Third, due to the self-reported nature of the CCHS, our results may be subject to measurement bias and misclassification. For example, questions about injuries may be interpreted differently by different respondents. There may also be the issue of underreporting of falls due to social desirability bias (i.e. an unwillingness to admit falling) or difficulty recalling, particularly among an older population.Footnote 51

Fourth, low response rates, particularly in the most recent survey year (i.e. 66.8% in 2013), could have resulted in limited generalizability of study findings. However, to minimize potential bias associated with total non-response (i.e. refusal to participate or inability to contact the selected household or individual), Statistics Canada has adjusted the survey weights by redistributing weights of non-responding households or people to responding households or people with similar characteristics (e.g. geographic information, collection period, time and number of contact attempts).Footnote 24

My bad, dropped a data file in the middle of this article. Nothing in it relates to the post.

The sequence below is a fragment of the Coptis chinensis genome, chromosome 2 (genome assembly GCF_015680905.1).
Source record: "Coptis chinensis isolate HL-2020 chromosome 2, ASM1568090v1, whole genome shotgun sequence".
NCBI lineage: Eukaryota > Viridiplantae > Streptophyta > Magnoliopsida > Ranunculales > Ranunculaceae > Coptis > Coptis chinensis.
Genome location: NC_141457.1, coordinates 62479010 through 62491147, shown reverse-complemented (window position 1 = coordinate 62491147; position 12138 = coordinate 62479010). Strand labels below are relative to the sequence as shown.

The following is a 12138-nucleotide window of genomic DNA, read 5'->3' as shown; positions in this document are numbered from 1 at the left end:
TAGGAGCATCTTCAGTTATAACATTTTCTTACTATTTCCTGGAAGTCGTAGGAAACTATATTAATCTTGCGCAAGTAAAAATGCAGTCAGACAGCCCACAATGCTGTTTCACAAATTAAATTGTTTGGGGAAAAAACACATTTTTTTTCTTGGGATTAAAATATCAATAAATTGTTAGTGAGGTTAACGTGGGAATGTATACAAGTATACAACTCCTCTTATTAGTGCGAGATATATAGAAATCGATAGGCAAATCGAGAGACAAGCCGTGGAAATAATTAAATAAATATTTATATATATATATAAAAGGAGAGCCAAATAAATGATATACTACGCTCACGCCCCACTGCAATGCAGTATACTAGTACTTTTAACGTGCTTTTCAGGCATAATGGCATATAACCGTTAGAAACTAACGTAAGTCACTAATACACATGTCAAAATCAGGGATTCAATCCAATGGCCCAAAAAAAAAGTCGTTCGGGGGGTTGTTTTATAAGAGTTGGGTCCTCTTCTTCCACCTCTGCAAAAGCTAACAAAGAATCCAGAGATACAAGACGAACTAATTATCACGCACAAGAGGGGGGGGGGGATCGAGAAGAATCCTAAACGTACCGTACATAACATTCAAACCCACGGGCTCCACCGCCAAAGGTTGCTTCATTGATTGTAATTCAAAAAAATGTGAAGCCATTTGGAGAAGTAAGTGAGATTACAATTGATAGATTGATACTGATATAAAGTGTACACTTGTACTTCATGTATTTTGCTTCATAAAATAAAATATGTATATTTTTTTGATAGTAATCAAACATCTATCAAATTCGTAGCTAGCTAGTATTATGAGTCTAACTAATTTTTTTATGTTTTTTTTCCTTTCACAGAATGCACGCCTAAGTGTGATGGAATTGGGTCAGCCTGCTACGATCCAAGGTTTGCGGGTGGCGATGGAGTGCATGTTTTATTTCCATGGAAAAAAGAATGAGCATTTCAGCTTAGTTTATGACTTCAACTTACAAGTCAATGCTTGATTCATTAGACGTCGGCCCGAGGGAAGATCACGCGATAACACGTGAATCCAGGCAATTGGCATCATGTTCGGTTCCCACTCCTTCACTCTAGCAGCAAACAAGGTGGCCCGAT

Finally, our findings may only be generalized to a relatively healthy population of seniors living in the community and do not apply to residents of care facilities, who may have a distinct risk profile for falls and very different circumstances and outcomes of fall-related injuries compared to the general population.Footnote 52

Conclusion

As in other developed nations, fall-related injuries among seniors in Canada have been increasing over the past decade. Recent data also suggest differences in trends by sex and age, with a sharper increase among women and among younger seniors. As our population is rapidly aging, it remains essential to monitor trends and patterns of fall-related injuries along with the associated burdens on the health care system.